Duke Endowment funds new program at Nazareth Children’s Home

Published 12:00 am Wednesday, December 2, 2009

By Sarah Nagem
snagem@salisburypost.com
Two organizations in Rowan County received grants from the Duke Endowment this year ó one to start a school program for children with mental disorders, the other to set up a church nurse program.
This month, the endowment announced it will award Nazareth Children’s Home in Rockwell a total of $400,000.
Woodleaf United Methodist Church is getting a $45,000 grant.
At Nazareth Children’s Home, $50,000 will be used to maintain national accreditation. The other $350,000 will go toward a new school program that caters to students with mental disorders.
A summer session for New Bridge Academy, as the program is called, began this week for some students, said Denise Linton, director of the project.
“These are kids that are having a lot of issues at school,” Linton said. “They’ve been suspended, they’re just not making it at their regular schools due to their mental-health diagnoses.”
The program can accept up to 12 elementary students and 12 middle school students. The staff includes a teacher, program manager and two behavior technicians, Linton said.
The Rowan-Salisbury School System is partnering with the program and making referrals, she said. Once school starts after summer break, school buses will transport students to New Bridge Academy on the campus of Nazareth Children’s Home.
Students from Stanly, Cabarrus, Davidson and Union counties can attend, too, but transportation is not provided, Linton said.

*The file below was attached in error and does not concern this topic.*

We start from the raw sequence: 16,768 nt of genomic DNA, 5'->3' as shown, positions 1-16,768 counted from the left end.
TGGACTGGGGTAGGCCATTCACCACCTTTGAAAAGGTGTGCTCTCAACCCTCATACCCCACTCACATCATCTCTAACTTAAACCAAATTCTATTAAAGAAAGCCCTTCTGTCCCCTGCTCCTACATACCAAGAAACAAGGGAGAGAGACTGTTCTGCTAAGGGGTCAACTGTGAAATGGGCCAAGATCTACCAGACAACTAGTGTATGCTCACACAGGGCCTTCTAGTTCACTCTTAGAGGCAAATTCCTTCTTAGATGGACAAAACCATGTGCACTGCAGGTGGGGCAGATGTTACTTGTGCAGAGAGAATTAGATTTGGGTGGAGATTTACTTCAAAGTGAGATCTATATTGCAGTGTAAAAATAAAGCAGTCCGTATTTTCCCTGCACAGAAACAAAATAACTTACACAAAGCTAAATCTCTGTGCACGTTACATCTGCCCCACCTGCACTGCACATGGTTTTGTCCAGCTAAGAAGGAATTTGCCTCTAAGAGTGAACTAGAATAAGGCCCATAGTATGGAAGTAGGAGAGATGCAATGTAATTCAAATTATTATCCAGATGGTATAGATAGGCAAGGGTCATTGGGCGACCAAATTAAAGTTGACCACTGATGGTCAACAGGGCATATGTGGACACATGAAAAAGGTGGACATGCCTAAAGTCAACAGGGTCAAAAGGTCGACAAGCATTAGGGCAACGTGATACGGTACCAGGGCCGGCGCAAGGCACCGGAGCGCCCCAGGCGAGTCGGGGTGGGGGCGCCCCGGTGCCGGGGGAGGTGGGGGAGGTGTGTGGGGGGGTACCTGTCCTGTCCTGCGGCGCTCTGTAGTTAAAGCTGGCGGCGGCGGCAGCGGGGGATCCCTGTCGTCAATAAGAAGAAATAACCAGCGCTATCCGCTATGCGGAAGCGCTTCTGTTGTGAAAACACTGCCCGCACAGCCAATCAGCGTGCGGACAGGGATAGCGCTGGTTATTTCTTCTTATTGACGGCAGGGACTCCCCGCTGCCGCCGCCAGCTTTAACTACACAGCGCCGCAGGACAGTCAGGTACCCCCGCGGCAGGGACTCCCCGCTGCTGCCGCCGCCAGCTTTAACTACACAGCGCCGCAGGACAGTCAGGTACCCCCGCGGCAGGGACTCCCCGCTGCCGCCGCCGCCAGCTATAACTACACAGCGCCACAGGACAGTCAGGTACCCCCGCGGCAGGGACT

Students who attend the program will complete the regular school curriculum. But Linton said they will also participate in daily group therapy, therapeutic recreation activities and hands-on learning exercises.
Many of the students who will likely attend the program have a history of failing end-of-grade tests, Linton said.
At New Bridge, students will get lots of individual attention. The staff-to-student ratio will be one to three.
“Their attendance improves,” Linton said. “Their social skills improve.”
The goal is for students to return to their regular schools after about nine months, although Linton said some kids might finish sooner or stay longer.
The money to Woodleaf United Methodist Church is to set up a parish nurse program.
No one could be reached at the church Tuesday afternoon.
This year, The Duke Endowment, which is based in Charlotte, awarded more than $110 million in grants. Philanthropist James B. Duke established the endowment in 1924.
Since then, more than $2 billion has been awarded to organizations across the Carolinas to improve education, health care, rural churches and children’s services.

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